years since then he has nobly fulfilled his mission to bring happiness
to the hearts of little children.
11. How the First Stockings Were Hung by the Chimneys
When you remember that no child, until Santa Claus began his travels,
had ever known the pleasure of possessing a toy, you will understand
how joy crept into the homes of those who had been favored with a
visit from the good man, and how they talked of him day by day in
loving tones and were honestly grateful for his kindly deeds. It is
true that great warriors and mighty kings and clever scholars of that
day were often spoken of by the people; but no one of them was so
greatly beloved as Santa Claus, because none other was so unselfish as
to devote himself to making others happy. For a generous deed lives
longer than a great battle or a king's decree of a scholar's essay,
because it spreads and leaves its mark on all nature and endures
through many generations.
The bargain made with the Knook Prince changed the plans of Claus for
all future time; for, being able to use the reindeer on but one night
of each year, he decided to devote all the other days to the
manufacture of playthings, and on Christmas Eve to carry them to the
children of the world.
But a year's work would, he knew, result in a vast accumulation of
toys, so he resolved to build a new sledge that would be larger and
stronger and better-fitted for swift travel than the old and clumsy one.
His first act was to visit the Gnome King, with whom he made a bargain
to exchange three drums, a trumpet and two dolls for a pair of fine
steel runners, curled beautifully at the ends. For the Gnome King had
children of his own, who, living in the hollows under the earth, in
mines and caverns, needed something to amuse them.
In three days the steel runners were ready, and when Claus brought the
playthings to the Gnome King, his Majesty was so greatly pleased with
them that he presented Claus with a string of sweet-toned
sleigh-bells, in addition to the runners.
"These will please Glossie and Flossie," said Claus, as he jingled the
bells and listened to their merry sound. "But I should have two
strings of bells, one for each deer."
"Bring me another trumpet and a toy cat," replied the King, "and you
shall have a second string of bells like the first."
"It is a bargain!" cried Claus, and he went home again for the toys.
The new sledge was carefully built, the Knooks bringing plenty of
strong but thin boards to use in its construction. Claus made a high,
rounding dash-board to keep off the snow cast behind by the fleet
hoofs of the deer; and he made high sides to the platform so that many
toys could be carried, and finally he mounted the sledge upon the
slender steel runners made by the Gnome King.
It was certainly a handsome sledge, and big and roomy. Claus painted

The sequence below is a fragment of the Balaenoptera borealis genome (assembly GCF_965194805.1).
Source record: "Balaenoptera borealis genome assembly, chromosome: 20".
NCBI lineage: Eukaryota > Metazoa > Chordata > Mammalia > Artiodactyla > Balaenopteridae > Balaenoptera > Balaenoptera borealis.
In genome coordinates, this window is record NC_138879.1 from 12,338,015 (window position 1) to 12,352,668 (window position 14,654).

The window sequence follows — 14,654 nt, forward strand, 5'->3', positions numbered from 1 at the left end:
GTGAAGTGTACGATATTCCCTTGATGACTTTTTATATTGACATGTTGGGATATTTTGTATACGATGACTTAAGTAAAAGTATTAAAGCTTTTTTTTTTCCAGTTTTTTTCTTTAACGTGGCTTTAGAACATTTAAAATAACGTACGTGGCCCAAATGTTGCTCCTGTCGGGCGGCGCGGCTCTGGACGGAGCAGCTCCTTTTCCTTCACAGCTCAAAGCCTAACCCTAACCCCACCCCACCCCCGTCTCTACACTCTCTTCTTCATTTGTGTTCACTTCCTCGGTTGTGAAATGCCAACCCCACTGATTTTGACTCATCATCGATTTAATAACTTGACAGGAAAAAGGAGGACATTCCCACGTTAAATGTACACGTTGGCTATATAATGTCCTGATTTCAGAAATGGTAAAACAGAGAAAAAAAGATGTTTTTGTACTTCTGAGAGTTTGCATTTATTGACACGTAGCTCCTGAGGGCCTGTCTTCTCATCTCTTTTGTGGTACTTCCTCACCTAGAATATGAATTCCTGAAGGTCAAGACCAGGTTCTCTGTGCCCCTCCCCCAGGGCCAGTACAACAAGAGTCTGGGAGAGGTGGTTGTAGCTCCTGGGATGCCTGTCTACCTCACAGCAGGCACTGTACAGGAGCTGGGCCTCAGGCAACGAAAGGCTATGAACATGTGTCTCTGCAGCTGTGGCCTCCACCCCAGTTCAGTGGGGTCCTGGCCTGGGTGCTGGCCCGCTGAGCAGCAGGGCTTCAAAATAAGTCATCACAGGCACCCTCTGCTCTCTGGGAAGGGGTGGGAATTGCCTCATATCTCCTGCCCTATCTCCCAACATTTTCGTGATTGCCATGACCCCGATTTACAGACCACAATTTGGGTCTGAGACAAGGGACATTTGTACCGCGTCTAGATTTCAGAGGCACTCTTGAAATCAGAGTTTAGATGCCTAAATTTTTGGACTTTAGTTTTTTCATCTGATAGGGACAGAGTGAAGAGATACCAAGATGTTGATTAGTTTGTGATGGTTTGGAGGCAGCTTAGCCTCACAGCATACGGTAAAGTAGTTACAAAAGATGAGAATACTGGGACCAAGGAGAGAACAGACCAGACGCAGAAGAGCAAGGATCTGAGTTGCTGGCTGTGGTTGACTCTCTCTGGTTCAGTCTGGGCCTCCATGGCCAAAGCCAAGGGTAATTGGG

it in bright colors, although no one was likely to see it during his
midnight journeys, and when all was finished he sent for Glossie and
Flossie to come and look at it.
The deer admired the sledge, but gravely declared it was too big and
heavy for them to draw.
"We might pull it over the snow, to be sure," said Glossie; "but we
would not pull it fast enough to enable us to visit the far-away
cities and villages and return to the Forest by daybreak."
"Then I must add two more deer to my team," declared Claus, after a
"The Knook Prince allowed you as many as ten. Why not use them all?"
asked Flossie. "Then we could speed like the lightning and leap to
the highest roofs with ease."
"A team of ten reindeer!" cried Claus, delightedly. "That will be
splendid. Please return to the Forest at once and select eight other
deer as like yourselves as possible. And you must all eat of the casa
plant, to become strong, and of the grawle plant, to become fleet of
foot, and of the marbon plant, that you may live long to accompany me
on my journeys. Likewise it will be well for you to bathe in the Pool
of Nares, which the lovely Queen Zurline declares will render you
rarely beautiful. Should you perform these duties faithfully there is
no doubt that on next Christmas Eve my ten reindeer will be the most
powerful and beautiful steeds the world has ever seen!"
So Glossie and Flossie went to the Forest to choose their mates, and
Claus began to consider the question of a harness for them all.
In the end he called upon Peter Knook for assistance, for Peter's
heart is as kind as his body is crooked, and he is remarkably shrewd,
as well. And Peter agreed to furnish strips of tough leather
for the harness.
This leather was cut from the skins of lions that had reached such an
advanced age that they died naturally, and on one side was tawny hair
while the other side was cured to the softness of velvet by the deft
Knooks. When Claus received these strips of leather he sewed them
neatly into a harness for the ten reindeer, and it proved strong and
serviceable and lasted him for many years.
The harness and sledge were prepared at odd times, for Claus devoted
most of his days to the making of toys. These were now much better
than the first ones had been, for the immortals often came to his
house to watch him work and to offer suggestions. It was Necile's